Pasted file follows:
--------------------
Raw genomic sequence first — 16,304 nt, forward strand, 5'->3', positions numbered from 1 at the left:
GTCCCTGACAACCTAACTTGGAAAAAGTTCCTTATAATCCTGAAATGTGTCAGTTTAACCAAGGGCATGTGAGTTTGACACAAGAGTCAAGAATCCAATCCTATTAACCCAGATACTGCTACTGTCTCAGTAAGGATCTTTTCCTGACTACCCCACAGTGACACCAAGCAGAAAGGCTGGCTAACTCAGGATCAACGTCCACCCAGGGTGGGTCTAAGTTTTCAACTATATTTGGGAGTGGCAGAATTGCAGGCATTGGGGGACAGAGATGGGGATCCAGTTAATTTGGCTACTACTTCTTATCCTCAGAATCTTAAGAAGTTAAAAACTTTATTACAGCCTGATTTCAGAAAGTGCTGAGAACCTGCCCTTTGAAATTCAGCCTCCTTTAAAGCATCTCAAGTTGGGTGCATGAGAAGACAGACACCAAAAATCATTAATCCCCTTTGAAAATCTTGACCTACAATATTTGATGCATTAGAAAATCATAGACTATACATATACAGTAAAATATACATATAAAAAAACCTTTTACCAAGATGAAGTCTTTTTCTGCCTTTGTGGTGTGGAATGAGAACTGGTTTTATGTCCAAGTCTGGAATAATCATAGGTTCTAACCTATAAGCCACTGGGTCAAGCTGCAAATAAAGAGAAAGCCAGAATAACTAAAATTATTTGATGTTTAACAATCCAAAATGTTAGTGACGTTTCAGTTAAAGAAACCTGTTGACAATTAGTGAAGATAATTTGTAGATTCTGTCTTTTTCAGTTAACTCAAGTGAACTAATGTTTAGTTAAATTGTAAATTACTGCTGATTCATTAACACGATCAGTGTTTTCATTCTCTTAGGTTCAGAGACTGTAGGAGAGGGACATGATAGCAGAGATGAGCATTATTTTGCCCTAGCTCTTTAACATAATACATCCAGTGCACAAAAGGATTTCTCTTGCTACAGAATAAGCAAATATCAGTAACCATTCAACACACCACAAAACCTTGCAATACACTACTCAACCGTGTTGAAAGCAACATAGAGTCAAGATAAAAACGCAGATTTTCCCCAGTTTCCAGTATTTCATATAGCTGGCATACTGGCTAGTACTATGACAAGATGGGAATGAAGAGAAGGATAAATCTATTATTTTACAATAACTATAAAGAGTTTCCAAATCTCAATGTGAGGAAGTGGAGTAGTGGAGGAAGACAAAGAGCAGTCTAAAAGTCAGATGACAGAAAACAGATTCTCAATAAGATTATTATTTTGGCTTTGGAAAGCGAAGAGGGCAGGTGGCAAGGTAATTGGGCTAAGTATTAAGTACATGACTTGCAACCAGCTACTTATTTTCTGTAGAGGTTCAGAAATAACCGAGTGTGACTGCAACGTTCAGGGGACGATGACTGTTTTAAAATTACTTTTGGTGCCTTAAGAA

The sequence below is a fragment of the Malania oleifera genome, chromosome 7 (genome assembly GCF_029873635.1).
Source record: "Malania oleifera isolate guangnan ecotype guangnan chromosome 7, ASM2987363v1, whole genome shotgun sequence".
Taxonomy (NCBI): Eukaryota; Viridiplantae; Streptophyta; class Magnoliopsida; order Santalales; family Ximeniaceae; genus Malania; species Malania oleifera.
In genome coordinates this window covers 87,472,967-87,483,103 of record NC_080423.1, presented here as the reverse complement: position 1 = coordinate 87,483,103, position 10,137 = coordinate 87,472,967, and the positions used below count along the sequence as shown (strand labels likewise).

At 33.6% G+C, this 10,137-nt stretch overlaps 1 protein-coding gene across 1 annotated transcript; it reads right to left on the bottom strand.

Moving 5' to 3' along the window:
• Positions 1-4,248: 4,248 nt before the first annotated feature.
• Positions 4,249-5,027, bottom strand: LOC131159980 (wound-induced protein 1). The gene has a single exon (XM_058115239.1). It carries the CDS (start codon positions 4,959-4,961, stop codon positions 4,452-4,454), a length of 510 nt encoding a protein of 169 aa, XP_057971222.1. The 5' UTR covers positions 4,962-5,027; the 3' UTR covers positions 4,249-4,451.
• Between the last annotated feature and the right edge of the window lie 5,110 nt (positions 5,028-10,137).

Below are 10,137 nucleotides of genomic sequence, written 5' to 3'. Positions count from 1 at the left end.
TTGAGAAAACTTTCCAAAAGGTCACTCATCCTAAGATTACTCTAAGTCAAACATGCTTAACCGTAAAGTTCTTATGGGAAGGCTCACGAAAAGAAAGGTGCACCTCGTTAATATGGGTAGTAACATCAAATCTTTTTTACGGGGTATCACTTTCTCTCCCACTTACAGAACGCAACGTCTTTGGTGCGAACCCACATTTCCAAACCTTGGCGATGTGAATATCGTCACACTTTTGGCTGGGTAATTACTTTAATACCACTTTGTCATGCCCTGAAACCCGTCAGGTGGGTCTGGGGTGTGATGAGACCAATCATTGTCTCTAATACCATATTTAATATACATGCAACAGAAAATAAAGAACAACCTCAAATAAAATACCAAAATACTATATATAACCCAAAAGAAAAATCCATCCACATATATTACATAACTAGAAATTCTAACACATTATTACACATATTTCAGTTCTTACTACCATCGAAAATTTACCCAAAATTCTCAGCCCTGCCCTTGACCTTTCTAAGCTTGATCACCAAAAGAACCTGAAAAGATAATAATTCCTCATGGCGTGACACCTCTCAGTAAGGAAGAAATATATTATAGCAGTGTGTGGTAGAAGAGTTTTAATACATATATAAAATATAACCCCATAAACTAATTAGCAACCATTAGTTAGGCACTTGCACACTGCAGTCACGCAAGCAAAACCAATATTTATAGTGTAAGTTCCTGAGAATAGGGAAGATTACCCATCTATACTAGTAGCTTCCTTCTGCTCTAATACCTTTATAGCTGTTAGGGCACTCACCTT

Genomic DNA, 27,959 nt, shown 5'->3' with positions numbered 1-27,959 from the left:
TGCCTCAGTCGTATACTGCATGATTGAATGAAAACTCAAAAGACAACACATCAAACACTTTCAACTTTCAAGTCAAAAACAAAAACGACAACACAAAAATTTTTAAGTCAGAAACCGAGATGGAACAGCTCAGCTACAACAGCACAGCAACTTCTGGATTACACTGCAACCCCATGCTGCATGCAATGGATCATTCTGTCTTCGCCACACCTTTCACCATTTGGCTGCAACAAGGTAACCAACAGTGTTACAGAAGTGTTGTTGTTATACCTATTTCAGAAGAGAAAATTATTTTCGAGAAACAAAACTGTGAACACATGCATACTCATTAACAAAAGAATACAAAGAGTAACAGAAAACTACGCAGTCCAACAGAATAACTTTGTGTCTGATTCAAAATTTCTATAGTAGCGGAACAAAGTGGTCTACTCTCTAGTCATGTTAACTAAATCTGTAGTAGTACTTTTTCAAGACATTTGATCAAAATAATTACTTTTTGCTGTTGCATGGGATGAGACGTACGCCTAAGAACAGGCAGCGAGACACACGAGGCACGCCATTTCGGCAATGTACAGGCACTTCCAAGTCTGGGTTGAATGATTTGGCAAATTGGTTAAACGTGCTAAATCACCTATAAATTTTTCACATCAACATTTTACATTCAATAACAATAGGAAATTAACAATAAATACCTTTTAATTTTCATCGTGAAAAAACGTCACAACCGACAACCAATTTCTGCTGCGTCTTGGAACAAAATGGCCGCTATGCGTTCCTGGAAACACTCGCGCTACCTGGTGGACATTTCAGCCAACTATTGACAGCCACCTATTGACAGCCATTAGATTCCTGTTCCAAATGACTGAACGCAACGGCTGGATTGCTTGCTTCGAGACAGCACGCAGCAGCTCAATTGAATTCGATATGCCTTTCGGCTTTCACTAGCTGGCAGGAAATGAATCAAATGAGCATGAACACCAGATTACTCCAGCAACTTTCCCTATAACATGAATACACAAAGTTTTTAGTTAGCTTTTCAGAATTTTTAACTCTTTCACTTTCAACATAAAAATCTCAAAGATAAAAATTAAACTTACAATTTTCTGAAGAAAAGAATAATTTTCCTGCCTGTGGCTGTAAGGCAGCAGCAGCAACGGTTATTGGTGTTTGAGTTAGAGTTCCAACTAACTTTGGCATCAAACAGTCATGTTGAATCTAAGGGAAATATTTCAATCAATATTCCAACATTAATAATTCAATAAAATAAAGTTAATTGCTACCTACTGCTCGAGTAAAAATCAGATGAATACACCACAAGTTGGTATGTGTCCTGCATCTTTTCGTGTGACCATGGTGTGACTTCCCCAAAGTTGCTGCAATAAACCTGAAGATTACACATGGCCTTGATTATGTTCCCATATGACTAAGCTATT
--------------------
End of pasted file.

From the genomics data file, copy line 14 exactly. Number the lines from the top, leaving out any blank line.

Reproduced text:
Genomic DNA, 27,959 nt, shown 5'->3' with positions numbered 1-27,959 from the left: